Madame sent for me yesterday evening, at seven o’clock, to read something to her; the ladies who were intimate with her were at Paris, and M. de Gontaut ill. “The King,” said she, “will stay late at the Council this evening; they are occupied with the affairs of the Parliament again.” She bade me leave off reading, and I was going to quit the room, but she called out, “Stop.” She rose; a letter was brought in for her, and she took it with an air of impatience and ill-humour. After a considerable time she began to talk openly, which only happened when she was extremely vexed; and, as none of her confidential friends were at hand, she said to me, “This is from my brother. It is what he would not have dared to say to me, so he writes. I had arranged a marriage for him with the daughter of a man of title; he appeared to be well inclined to it, and I, therefore, pledged my word. He now tells me that he has made inquiries; that the parents are people of insupportable hauteur; that the daughter is very badly educated; and that he knows, from authority not to be doubted, that when she heard this marriage discussed, she spoke of the connection with the most supreme contempt; that he is certain of this fact; and that I was still more contemptuously spoken of than himself. In a word, he begs me to break off the treaty. But he has let me go too far; and now he will make these people my irreconcilable enemies. This has been put in his head by some of his flatterers; they do not wish him to change his way of living; and very few of them would be received by his wife.” I tried to soften Madame, and, though I did not venture to tell her so, I thought her brother right. She persisted in saying these were lies, and, on the following Sunday, treated her brother very coldly. He said nothing to me at that time; if he had, he would have embarrassed me greatly. Madame atoned for everything by procuring favours, which were the means of facilitating the young lady’s marriage with a gentleman of the Court. Her conduct, two months after marriage, compelled Madame to confess that her brother had been perfectly right.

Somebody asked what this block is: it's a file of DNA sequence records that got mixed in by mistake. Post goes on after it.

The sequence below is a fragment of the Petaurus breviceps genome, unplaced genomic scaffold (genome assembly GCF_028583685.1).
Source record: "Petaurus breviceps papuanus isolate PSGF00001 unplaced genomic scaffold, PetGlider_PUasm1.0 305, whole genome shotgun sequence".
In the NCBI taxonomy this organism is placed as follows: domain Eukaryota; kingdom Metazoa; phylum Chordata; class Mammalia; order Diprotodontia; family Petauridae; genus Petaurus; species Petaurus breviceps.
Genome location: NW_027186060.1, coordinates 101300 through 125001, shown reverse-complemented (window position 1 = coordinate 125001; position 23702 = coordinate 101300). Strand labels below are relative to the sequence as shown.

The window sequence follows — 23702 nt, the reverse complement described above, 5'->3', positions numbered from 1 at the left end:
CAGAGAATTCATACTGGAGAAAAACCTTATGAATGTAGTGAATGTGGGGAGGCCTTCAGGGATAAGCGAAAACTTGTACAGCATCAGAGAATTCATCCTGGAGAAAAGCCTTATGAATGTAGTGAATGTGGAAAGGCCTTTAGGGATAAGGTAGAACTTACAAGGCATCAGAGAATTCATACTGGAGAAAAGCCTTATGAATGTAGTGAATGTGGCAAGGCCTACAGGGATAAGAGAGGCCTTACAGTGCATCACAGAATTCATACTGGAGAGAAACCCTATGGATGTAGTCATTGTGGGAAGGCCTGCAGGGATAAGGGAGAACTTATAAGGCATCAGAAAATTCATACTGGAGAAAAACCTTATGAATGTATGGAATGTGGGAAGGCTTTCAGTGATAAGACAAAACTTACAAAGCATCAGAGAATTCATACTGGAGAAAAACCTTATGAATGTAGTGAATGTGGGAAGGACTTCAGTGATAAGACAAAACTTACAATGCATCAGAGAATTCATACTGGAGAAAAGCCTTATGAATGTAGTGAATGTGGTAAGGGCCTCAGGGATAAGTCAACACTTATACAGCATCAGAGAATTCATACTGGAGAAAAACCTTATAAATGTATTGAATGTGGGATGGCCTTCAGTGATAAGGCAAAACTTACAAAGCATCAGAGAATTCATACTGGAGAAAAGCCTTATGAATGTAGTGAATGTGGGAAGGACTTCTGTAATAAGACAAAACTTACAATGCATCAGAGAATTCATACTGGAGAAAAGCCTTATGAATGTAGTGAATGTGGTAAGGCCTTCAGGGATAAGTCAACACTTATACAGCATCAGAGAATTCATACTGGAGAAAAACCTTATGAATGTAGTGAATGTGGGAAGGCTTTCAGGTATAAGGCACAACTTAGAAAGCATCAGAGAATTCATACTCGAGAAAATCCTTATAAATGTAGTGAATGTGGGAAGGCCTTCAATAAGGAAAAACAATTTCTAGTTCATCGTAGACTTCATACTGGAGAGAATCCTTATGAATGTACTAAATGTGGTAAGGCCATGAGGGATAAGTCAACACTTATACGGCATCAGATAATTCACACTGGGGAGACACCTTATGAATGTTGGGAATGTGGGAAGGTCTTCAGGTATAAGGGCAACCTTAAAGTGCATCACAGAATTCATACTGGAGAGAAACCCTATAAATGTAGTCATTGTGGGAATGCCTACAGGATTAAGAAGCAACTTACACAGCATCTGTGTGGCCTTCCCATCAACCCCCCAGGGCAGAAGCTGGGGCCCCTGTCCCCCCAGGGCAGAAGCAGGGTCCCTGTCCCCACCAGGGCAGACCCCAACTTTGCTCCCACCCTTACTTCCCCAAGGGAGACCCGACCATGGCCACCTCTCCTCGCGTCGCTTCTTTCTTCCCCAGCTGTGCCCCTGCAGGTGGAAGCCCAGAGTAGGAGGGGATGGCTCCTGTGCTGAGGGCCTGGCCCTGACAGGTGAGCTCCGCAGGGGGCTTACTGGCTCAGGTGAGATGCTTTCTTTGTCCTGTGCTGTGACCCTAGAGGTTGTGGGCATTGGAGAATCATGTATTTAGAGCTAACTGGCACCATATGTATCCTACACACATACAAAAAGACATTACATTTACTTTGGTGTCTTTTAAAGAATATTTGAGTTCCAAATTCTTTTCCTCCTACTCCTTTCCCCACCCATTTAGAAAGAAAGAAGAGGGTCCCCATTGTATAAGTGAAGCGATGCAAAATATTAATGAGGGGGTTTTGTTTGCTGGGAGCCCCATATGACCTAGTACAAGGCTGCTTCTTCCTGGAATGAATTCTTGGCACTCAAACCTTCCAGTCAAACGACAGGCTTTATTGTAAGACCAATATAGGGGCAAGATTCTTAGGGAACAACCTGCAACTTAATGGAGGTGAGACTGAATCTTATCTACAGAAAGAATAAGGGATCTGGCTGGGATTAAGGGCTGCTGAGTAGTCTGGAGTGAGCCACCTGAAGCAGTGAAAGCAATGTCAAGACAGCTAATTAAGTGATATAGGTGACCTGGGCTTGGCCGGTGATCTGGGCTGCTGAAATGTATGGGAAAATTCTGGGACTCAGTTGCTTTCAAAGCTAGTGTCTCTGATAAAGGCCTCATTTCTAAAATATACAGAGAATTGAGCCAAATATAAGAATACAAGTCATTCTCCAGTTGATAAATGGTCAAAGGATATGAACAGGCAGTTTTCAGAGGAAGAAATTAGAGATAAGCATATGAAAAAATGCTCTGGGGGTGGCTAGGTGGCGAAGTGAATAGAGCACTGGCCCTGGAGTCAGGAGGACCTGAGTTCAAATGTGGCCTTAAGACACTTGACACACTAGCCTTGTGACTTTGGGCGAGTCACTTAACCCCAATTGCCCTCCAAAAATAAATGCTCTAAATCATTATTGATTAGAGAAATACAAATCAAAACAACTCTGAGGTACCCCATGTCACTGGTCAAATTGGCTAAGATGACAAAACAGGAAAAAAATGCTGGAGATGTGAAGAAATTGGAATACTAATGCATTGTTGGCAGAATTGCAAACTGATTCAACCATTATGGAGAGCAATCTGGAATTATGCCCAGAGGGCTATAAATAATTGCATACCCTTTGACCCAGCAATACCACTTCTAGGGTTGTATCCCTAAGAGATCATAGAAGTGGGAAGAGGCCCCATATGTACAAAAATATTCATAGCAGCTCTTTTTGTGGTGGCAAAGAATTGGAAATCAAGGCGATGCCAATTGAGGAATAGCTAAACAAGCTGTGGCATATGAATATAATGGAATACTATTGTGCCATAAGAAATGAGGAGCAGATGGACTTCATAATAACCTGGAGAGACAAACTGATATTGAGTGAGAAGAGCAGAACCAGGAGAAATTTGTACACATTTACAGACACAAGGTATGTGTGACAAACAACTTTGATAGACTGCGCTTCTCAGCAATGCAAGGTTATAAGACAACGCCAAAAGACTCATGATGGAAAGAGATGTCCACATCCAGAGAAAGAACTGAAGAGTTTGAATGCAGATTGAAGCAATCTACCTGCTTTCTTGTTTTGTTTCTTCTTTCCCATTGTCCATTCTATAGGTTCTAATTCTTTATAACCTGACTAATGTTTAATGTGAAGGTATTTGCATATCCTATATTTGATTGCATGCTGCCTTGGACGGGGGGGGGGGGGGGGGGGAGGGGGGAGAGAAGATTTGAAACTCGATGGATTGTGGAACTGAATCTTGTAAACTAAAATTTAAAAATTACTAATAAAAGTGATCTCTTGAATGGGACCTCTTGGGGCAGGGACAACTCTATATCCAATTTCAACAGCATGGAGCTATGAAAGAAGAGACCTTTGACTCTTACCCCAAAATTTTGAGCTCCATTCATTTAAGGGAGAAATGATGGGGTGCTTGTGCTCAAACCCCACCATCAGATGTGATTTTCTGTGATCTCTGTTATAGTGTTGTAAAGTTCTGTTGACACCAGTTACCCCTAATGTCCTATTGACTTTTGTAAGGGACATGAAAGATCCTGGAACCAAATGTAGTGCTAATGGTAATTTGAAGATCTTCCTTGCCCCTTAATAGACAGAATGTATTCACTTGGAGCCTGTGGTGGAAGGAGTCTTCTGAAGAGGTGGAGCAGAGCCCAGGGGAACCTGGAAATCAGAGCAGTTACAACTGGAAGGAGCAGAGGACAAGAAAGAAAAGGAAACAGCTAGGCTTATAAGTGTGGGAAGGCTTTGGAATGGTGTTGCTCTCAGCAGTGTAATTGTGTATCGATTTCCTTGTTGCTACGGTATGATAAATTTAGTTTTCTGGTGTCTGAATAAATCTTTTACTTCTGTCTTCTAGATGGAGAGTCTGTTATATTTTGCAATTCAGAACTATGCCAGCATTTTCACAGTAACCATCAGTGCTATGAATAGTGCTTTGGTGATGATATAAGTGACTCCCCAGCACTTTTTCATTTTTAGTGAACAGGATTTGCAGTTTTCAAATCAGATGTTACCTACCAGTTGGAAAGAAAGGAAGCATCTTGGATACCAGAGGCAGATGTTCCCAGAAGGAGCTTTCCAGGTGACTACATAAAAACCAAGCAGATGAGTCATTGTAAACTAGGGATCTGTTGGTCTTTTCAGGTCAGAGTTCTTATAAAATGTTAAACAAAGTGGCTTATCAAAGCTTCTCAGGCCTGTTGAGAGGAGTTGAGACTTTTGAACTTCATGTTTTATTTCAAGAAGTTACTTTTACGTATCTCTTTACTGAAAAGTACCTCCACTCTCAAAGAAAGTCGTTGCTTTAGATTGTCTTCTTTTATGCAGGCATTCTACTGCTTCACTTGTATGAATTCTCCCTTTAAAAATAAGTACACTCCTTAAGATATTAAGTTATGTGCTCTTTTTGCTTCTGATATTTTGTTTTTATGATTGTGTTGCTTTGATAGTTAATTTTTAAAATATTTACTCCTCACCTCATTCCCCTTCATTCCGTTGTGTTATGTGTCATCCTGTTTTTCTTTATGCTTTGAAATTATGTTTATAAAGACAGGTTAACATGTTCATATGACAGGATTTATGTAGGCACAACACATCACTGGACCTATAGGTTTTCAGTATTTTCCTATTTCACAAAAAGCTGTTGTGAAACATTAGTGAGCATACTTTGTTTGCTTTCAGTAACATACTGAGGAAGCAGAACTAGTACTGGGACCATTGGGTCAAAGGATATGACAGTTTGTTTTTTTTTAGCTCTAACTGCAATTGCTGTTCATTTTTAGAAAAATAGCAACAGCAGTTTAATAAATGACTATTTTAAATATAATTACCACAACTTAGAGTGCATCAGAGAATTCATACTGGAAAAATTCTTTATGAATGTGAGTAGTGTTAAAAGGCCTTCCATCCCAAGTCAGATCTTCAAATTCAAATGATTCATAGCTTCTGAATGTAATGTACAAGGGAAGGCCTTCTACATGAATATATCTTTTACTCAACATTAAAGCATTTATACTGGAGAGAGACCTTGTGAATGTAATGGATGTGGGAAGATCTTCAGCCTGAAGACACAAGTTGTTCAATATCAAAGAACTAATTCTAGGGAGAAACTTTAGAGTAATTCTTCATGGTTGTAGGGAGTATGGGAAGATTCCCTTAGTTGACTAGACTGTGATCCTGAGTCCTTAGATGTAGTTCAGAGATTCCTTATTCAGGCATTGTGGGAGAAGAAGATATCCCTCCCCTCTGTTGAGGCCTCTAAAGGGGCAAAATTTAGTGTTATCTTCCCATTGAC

I saw my friend, Madame du Chiron. “Why,” said she, “is the Marquise so violent an enemy to the Jesuits? I assure you she is wrong. All powerful as she is, she may find herself the worse for their enmity.” I replied that I knew nothing about the matter. “It is, however, unquestionably a fact; and she does not feel that a word more or less might decide her fate.”—“How do you mean?” said I. “Well, I will explain myself fully,” said she. “You know what took place at the time the King was stabbed: an attempt was made to get her out of the Castle instantly. The Jesuits have no other object than the salvation of their penitents; but they are men, and hatred may, without their being aware of it, influence their minds, and inspire them with a greater degree of severity